On the evening the vote was taken, busloads of people from fundamentalist churches filled the Council chambers. To the eternal credit of Indianapolis’ women’s organizations, there was no support from local feminists. Only three people had been given permission to speak against passage–me, as a courtesy shown to a former member of the administration; Bill Marsh, a professor of Constitutional law who was then Vice-President of Indiana’s ACLU; and Sam Jones, the Executive Director of the Urban League. Even Councilors who had great qualms about the ordinance were unwilling to stand against the sea of faces from area churches. (The trouble with representative government, as a friend once bitterly remarked, is that it is representative.) One after another, uncomfortable Councilors rose to “explain” their votes; my favorite came from a longtime friend, who said that —while he had “great respect for Mrs. Kennedy’s legal opinion”–he wanted the record to show that he was “against pornography.” The crowd cheered approvingly.
Most of those who voted for the ordinance knew it stood virtually no chance in court. They were willing to spend some tax dollars to defend it, in order to avoid the pain of opposing the righteous folks who had taken the time and trouble to attend the meeting. And the courts did as expected; Judge Sarah Evans Barker issued an eloquent, ringing endorsement of the principles of free speech in her District Court opinion striking down the measure. The Seventh Circuit and Supreme Court each affirmed, and the case has since become a staple in courses on Free Speech and Constitutional Law.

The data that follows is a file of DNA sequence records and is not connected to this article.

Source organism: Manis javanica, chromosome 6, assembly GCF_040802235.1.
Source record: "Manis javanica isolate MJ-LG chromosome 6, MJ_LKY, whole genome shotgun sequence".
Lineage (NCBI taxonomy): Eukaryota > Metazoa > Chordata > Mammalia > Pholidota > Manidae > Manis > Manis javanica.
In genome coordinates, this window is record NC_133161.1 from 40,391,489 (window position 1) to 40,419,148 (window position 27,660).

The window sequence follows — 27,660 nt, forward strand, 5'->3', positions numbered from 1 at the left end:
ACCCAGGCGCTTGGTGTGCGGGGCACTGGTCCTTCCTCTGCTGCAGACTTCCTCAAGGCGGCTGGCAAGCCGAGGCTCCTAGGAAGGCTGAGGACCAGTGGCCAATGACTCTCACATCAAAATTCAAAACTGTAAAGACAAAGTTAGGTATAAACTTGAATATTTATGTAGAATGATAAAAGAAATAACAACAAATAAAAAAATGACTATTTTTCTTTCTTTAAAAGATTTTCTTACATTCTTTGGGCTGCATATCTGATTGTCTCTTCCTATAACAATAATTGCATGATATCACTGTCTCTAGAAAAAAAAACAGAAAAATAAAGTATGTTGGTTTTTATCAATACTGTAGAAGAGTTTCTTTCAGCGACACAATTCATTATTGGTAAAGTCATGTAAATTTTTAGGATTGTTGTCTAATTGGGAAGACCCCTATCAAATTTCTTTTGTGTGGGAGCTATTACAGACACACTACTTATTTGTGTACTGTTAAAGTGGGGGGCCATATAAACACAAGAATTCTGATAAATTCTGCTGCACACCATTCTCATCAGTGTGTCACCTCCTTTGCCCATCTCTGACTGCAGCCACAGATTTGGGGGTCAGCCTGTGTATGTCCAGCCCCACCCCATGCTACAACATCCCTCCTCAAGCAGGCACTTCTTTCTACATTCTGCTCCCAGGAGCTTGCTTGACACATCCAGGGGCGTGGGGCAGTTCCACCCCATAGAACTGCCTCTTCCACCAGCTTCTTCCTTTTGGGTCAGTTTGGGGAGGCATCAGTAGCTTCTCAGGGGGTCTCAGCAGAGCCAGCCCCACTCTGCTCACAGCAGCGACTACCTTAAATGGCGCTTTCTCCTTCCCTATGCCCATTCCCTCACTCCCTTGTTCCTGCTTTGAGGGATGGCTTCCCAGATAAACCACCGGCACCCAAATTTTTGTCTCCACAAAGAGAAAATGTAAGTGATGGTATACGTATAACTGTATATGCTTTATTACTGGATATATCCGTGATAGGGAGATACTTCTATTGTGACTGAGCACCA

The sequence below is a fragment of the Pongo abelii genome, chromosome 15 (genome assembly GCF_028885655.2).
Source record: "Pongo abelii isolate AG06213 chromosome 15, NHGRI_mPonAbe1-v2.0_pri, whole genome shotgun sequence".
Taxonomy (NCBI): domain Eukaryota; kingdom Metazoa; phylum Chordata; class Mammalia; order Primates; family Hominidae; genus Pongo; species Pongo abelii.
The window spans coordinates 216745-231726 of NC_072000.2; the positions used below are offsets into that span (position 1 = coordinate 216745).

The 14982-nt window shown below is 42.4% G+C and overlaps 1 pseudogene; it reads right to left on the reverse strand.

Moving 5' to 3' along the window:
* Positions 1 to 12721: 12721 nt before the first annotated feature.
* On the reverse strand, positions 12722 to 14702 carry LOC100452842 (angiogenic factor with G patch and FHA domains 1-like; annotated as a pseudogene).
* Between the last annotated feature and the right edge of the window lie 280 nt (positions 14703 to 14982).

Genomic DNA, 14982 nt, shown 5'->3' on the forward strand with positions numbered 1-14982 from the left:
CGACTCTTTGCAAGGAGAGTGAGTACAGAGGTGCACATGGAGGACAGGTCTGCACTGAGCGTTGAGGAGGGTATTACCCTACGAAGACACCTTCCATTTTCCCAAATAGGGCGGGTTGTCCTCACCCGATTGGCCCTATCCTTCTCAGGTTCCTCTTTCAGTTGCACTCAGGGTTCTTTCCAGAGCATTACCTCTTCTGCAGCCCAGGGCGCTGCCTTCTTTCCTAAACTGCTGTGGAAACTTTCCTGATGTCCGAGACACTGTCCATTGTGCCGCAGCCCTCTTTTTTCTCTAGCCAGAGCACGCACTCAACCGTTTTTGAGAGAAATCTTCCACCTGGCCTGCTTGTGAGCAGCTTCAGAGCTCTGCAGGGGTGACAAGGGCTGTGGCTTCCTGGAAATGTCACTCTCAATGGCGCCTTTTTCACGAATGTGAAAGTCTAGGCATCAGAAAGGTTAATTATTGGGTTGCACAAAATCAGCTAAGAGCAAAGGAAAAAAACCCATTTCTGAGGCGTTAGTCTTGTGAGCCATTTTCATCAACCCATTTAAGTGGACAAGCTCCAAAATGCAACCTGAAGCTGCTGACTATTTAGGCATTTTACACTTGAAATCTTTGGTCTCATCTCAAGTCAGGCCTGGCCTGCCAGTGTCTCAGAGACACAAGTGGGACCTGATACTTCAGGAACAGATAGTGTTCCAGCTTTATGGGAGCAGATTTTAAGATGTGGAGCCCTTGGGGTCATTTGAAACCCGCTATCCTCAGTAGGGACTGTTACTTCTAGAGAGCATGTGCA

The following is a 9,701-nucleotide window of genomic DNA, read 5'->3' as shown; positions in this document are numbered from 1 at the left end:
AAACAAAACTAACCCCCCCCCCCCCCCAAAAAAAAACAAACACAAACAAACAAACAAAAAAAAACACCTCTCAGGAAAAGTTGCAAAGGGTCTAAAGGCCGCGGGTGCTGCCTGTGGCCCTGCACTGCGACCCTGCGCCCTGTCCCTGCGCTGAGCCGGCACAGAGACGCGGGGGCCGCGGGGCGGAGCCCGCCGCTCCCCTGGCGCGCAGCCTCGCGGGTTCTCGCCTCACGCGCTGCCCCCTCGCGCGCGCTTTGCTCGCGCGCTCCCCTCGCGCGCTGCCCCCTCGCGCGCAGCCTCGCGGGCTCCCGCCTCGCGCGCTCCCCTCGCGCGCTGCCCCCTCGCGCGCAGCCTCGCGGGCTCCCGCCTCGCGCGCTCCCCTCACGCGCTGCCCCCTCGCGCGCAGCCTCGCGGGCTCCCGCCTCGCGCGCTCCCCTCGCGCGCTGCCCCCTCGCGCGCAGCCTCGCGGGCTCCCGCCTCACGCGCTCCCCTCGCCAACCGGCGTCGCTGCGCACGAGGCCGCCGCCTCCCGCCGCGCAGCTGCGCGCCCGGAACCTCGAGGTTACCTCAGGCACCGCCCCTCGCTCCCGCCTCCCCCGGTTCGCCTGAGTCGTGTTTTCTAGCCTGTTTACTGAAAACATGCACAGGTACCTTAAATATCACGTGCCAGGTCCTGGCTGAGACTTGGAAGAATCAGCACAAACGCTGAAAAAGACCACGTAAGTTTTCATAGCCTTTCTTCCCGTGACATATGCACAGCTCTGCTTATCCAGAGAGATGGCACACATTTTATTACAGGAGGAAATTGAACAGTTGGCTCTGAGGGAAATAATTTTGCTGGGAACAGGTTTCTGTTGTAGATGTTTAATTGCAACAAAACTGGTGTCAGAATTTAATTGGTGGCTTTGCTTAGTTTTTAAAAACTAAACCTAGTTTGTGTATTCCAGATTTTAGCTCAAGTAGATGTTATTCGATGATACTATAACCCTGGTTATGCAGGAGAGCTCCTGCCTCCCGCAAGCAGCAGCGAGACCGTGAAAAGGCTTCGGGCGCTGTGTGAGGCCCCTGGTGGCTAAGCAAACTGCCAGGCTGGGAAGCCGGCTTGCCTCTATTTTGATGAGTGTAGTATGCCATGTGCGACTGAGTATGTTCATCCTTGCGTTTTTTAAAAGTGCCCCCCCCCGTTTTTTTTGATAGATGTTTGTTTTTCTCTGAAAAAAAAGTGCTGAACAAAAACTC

In many ways, American Booksellers v. Hudnut is a perfect example of what the Founders feared when they warned of “the tyranny of the majority” and the need to guard against popular passions. The majority of citizens saw the debate in very simple terms, as did my Councilor friend: one is either for or against “pornography.” Quibbles about what pornography is, concerns about vagueness or over-breadth, were dismissed as lawyer weaseling; like Potter Stewart, they might not be able to define pornography, but they knew it when they saw it.